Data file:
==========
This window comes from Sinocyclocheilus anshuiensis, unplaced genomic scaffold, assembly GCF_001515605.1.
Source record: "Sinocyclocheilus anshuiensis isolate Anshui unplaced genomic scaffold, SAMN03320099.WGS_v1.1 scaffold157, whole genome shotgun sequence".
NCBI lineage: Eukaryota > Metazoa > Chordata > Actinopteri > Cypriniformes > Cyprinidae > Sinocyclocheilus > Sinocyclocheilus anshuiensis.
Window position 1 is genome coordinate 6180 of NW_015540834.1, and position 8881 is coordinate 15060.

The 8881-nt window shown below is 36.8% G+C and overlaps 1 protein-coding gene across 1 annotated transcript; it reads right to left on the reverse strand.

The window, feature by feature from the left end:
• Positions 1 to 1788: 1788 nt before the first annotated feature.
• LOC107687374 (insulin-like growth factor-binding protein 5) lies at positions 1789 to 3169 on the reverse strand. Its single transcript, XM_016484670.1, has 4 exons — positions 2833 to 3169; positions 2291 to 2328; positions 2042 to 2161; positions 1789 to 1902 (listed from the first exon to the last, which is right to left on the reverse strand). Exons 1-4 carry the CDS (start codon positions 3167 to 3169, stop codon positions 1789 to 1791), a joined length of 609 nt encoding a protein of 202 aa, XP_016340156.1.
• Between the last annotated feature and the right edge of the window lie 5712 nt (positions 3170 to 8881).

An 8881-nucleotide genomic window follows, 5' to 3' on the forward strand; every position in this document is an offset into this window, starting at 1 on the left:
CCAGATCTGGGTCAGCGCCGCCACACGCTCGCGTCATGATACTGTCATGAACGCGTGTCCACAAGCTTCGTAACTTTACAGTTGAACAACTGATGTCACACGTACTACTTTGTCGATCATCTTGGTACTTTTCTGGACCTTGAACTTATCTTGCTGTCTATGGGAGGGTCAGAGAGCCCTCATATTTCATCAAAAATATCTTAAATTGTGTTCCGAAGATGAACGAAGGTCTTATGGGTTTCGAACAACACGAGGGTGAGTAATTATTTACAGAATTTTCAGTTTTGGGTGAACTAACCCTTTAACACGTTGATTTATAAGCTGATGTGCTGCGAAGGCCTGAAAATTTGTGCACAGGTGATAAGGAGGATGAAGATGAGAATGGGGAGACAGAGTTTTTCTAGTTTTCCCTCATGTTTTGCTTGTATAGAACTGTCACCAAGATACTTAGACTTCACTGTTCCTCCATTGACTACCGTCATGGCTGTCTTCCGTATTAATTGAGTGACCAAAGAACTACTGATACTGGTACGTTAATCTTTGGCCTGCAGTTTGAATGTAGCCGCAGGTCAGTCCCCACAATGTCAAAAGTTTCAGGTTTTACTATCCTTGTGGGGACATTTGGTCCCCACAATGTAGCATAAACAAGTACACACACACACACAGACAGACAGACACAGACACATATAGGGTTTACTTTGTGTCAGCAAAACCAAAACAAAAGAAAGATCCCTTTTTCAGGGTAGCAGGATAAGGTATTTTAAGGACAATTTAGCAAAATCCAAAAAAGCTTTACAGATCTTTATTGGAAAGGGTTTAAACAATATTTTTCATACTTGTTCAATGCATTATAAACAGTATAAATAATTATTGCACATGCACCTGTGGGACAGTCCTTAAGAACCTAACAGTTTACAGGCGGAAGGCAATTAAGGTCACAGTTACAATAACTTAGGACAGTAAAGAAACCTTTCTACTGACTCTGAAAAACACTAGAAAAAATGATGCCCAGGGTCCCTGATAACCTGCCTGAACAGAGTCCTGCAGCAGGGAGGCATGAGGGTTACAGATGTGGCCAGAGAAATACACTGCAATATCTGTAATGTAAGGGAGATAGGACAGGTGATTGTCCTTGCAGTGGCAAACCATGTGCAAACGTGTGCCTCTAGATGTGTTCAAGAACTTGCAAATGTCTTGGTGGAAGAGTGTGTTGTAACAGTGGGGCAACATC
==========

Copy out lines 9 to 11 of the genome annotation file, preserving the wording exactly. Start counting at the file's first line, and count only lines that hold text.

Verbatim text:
• Between the last annotated feature and the right edge of the window lie 5712 nt (positions 3170 to 8881).

An 8881-nucleotide genomic window follows, 5' to 3' on the forward strand; every position in this document is an offset into this window, starting at 1 on the left:
CCAGATCTGGGTCAGCGCCGCCACACGCTCGCGTCATGATACTGTCATGAACGCGTGTCCACAAGCTTCGTAACTTTACAGTTGAACAACTGATGTCACACGTACTACTTTGTCGATCATCTTGGTACTTTTCTGGACCTTGAACTTATCTTGCTGTCTATGGGAGGGTCAGAGAGCCCTCATATTTCATCAAAAATATCTTAAATTGTGTTCCGAAGATGAACGAAGGTCTTATGGGTTTCGAACAACACGAGGGTGAGTAATTATTTACAGAATTTTCAGTTTTGGGTGAACTAACCCTTTAACACGTTGATTTATAAGCTGATGTGCTGCGAAGGCCTGAAAATTTGTGCACAGGTGATAAGGAGGATGAAGATGAGAATGGGGAGACAGAGTTTTTCTAGTTTTCCCTCATGTTTTGCTTGTATAGAACTGTCACCAAGATACTTAGACTTCACTGTTCCTCCATTGACTACCGTCATGGCTGTCTTCCGTATTAATTGAGTGACCAAAGAACTACTGATACTGGTACGTTAATCTTTGGCCTGCAGTTTGAATGTAGCCGCAGGTCAGTCCCCACAATGTCAAAAGTTTCAGGTTTTACTATCCTTGTGGGGACATTTGGTCCCCACAATGTAGCATAAACAAGTACACACACACACACAGACAGACAGACACAGACACATATAGGGTTTACTTTGTGTCAGCAAAACCAAAACAAAAGAAAGATCCCTTTTTCAGGGTAGCAGGATAAGGTATTTTAAGGACAATTTAGCAAAATCCAAAAAAGCTTTACAGATCTTTATTGGAAAGGGTTTAAACAATATTTTTCATACTTGTTCAATGCATTATAAACAGTATAAATAATTATTGCACATGCACCTGTGGGACAGTCCTTAAGAACCTAACAGTTTACAGGCGGAAGGCAATTAAGGTCACAGTTACAATAACTTAGGACAGTAAAGAAACCTTTCTACTGACTCTGAAAAACACTAGAAAAAATGATGCCCAGGGTCCCTGATAACCTGCCTGAACAGAGTCCTGCAGCAGGGAGGCATGAGGGTTACAGATGTGGCCAGAGAAATACACTGCAATATCTGTAATGTAAGGGAGATAGGACAGGTGATTGTCCTTGCAGTGGCAAACCATGTGCAAACGTGTGCCTCTAGATGTGTTCAAGAACTTGCAAATGTCTTGGTGGAAGAGTGTGTTGTAACAGTGGGGCAACATC